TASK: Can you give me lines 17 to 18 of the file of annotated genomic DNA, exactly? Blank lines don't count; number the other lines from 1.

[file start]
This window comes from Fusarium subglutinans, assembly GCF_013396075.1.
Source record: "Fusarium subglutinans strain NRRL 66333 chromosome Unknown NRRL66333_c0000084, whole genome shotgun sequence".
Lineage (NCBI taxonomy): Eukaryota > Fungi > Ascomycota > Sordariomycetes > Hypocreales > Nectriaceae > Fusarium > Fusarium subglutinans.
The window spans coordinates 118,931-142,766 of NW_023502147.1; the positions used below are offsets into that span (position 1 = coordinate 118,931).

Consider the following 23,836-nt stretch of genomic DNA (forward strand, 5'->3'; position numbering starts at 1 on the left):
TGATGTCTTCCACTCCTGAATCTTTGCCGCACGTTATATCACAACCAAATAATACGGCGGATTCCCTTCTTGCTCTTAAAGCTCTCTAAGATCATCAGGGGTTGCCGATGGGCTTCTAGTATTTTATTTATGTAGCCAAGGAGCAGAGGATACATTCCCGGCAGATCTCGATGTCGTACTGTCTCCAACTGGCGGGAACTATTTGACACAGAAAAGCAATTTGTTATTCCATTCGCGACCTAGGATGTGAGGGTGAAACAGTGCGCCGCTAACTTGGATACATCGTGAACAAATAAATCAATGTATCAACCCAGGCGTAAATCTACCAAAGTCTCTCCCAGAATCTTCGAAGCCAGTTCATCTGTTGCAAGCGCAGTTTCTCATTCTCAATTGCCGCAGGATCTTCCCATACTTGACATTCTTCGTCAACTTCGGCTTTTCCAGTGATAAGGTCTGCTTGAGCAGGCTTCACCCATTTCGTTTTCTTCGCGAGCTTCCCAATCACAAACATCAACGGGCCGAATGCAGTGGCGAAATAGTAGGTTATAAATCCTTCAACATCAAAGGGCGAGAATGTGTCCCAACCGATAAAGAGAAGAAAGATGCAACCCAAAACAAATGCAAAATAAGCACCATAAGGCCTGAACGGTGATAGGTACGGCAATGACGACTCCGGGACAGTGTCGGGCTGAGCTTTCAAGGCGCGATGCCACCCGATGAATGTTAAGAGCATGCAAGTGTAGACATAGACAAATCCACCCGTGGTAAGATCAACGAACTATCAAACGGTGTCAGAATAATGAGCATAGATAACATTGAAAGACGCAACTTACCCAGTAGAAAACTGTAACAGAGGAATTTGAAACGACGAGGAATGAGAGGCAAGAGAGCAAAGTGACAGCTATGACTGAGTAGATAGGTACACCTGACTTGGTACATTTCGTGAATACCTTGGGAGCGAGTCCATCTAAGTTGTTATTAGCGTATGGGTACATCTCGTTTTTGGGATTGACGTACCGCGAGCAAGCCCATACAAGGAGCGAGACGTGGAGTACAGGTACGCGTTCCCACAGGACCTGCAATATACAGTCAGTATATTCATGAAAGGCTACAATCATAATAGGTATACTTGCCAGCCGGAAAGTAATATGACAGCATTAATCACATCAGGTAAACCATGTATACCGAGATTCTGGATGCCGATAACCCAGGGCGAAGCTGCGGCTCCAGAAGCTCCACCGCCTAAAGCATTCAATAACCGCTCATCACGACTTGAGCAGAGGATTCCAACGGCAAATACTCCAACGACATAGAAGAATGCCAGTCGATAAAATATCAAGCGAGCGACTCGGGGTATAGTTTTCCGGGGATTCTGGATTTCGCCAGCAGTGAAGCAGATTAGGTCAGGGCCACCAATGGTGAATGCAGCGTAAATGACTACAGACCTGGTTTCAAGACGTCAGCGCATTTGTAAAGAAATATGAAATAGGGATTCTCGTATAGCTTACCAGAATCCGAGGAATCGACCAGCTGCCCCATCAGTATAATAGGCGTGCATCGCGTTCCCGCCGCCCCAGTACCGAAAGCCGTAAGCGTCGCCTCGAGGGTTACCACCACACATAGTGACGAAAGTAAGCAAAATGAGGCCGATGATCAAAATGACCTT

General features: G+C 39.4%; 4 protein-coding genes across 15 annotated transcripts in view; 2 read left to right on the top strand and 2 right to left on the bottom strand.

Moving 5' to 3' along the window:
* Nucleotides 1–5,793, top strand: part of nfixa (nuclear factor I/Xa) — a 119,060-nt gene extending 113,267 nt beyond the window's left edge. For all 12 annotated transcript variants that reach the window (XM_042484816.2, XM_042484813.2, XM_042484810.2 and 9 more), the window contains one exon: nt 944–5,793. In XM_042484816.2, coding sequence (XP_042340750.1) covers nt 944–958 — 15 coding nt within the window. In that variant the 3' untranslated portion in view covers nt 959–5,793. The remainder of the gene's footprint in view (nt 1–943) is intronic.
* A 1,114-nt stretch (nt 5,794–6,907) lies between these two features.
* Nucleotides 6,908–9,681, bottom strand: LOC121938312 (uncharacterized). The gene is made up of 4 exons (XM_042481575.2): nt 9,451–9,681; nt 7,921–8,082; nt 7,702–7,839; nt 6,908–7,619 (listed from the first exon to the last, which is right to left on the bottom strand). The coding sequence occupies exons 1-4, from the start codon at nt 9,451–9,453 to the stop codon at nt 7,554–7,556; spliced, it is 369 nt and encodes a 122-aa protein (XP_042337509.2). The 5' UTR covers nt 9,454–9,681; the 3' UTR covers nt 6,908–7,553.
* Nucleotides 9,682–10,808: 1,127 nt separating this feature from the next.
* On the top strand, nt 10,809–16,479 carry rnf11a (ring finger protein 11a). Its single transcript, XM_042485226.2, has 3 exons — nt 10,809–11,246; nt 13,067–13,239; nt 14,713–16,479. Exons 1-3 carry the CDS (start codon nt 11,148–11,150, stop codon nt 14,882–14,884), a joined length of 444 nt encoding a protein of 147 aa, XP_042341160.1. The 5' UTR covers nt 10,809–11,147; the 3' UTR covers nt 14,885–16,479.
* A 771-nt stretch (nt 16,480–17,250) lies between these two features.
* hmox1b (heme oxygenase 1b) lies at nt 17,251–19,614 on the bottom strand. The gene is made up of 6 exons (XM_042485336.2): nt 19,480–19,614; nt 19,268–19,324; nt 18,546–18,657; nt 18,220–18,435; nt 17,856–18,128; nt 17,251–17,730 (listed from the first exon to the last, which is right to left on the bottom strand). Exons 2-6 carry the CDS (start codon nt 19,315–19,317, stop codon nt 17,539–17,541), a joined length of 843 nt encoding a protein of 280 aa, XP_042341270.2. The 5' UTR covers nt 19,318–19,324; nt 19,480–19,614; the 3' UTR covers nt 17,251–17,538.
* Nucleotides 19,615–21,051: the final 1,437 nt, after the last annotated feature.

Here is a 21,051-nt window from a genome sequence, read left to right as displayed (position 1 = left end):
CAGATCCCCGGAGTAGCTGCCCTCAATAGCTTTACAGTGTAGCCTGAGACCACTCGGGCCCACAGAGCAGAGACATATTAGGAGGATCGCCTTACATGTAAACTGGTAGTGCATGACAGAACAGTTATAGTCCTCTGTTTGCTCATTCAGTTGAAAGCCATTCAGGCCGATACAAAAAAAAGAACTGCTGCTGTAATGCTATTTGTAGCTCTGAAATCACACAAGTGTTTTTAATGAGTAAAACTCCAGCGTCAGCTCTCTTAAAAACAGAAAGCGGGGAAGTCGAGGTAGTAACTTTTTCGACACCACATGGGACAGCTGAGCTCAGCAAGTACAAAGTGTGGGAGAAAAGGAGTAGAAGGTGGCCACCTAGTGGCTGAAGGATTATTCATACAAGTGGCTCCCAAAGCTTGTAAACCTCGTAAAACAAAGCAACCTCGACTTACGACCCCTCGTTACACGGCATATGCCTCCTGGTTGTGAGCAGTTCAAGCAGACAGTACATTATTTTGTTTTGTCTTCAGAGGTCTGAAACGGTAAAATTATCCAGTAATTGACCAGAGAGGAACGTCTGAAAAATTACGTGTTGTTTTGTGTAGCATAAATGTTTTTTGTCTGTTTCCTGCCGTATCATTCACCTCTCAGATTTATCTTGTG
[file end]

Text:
Here is a 21,051-nt window from a genome sequence, read left to right as displayed (position 1 = left end):
CAGATCCCCGGAGTAGCTGCCCTCAATAGCTTTACAGTGTAGCCTGAGACCACTCGGGCCCACAGAGCAGAGACATATTAGGAGGATCGCCTTACATGTAAACTGGTAGTGCATGACAGAACAGTTATAGTCCTCTGTTTGCTCATTCAGTTGAAAGCCATTCAGGCCGATACAAAAAAAAGAACTGCTGCTGTAATGCTATTTGTAGCTCTGAAATCACACAAGTGTTTTTAATGAGTAAAACTCCAGCGTCAGCTCTCTTAAAAACAGAAAGCGGGGAAGTCGAGGTAGTAACTTTTTCGACACCACATGGGACAGCTGAGCTCAGCAAGTACAAAGTGTGGGAGAAAAGGAGTAGAAGGTGGCCACCTAGTGGCTGAAGGATTATTCATACAAGTGGCTCCCAAAGCTTGTAAACCTCGTAAAACAAAGCAACCTCGACTTACGACCCCTCGTTACACGGCATATGCCTCCTGGTTGTGAGCAGTTCAAGCAGACAGTACATTATTTTGTTTTGTCTTCAGAGGTCTGAAACGGTAAAATTATCCAGTAATTGACCAGAGAGGAACGTCTGAAAAATTACGTGTTGTTTTGTGTAGCATAAATGTTTTTTGTCTGTTTCCTGCCGTATCATTCACCTCTCAGATTTATCTTGTG